Each season brings its unique beauty to the decoration of flower beds: spring - the majesty of tulips, tenderness and defenselessness of crocuses, a light aroma of hyacinths, arrogance of daffodils; summer - the heavenly blueness of the ageratum, the coolness of the sea cineraria, the morning freshness of begonias, the grace of lilies, the impressionism of irises; autumn - colored mosaic of dahlias, astringency of chrysanthemums, starry asters.

Dutch garden

Petrovsky vegetable garden in Strelna
Petrovsky vegetable garden in Strelna

Of particular interest is the work on the reconstruction of a vegetable garden located in the southern lowland and previously spread to the first Karpiev pond. Until 1999, three private garden plots were located on this site, which arose in the post-war period and have existed to this day. This place at that moment in time can be characterized by the lines of the poet K.R. (Grand Duke Konstantin Konstantinovich Romanov):

The kindergarten is neglected, the kindergarten is stalled;

An old, gray house;

The yard is overgrown, the pond is dry;

Dilapidated services all around …

The first stage of work was the clearing of the site from weedy trees and shrubs, diseased and dead fruit trees, as well as the liberation of the area from rickety fences, dilapidated sheds and household and construction waste accumulated over the years. As a result of the work carried out, about 6 tons of scrap metal, rubbish, stones, glass, barbed wire left over from the Great Patriotic War were removed from the territory of the future vegetable garden.

Petrovsky vegetable garden in Strelna
Petrovsky vegetable garden in Strelna

During excavation work, the remains of the foundation of the first Peter's greenhouse, shards of clay pots, fragments of tiles from Dutch stoves were found. Cesspools have been excavated that have survived since the Russo-Japanese War, when a hospital was located in the Wooden Palace, as well as a fragment of a strawberry bed, laid out of cobblestones and used to heat it; in the future, it is planned to restore it in full.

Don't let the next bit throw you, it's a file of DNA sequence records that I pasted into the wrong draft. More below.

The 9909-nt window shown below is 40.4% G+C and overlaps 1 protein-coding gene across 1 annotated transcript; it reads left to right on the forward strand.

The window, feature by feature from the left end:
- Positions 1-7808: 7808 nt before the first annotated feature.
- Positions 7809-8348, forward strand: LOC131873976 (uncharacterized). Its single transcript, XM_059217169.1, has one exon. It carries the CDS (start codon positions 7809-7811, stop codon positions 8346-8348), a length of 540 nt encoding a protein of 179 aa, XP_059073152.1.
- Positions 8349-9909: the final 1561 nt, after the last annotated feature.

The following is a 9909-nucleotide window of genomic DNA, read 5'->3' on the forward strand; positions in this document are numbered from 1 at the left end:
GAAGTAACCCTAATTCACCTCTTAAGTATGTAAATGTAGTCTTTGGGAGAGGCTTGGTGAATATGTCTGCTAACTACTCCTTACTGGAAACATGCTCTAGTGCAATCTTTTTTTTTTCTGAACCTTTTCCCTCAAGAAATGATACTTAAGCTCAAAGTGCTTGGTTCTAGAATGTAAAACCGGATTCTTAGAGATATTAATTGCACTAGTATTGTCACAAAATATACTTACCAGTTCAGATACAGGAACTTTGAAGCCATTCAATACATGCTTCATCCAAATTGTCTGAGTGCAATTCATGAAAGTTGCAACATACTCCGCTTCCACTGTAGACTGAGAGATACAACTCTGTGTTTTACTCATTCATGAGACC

White cabbage. Cauliflower - Amethyst variety Guided by the preserved plan, the beds were oriented from north to south and from east to west, but, unlike the time of Peter the Great, they were sheathed with boards, not logs.

The range of crops grown in the garden is represented by traditional Russian vegetables: cabbage, turnips, radishes, carrots, beets, onions, garlic, sorrel, horseradish, dill and celery, and the crops brought by Peter from Europe: potatoes, lettuce, radishes, artichokes. In addition, zucchini, squash, pumpkins, and tomatoes are grown.

Petrovsky vegetable garden in Strelna
Petrovsky vegetable garden in Strelna

One of the features of the vegetable garden created under Peter I is the presence of spicy and medicinal plants grown on the same bed. This tradition comes from Holland, and therefore got the name in Russia "Garden for Dutch taste". The aromatic bed is represented by peppermint, marjoram, lemon balm, lovage, cumin, thyme, basil, coriander, celery, tarragon, parsley. The medicinal bed consists of valerian, motherwort, St. John's wort, yarrow, plantain, string, sage.

Now, on the territory of the palace and park ensemble of the Palace of Peter I in Strelna, thematic excursions around the imperial garden are held.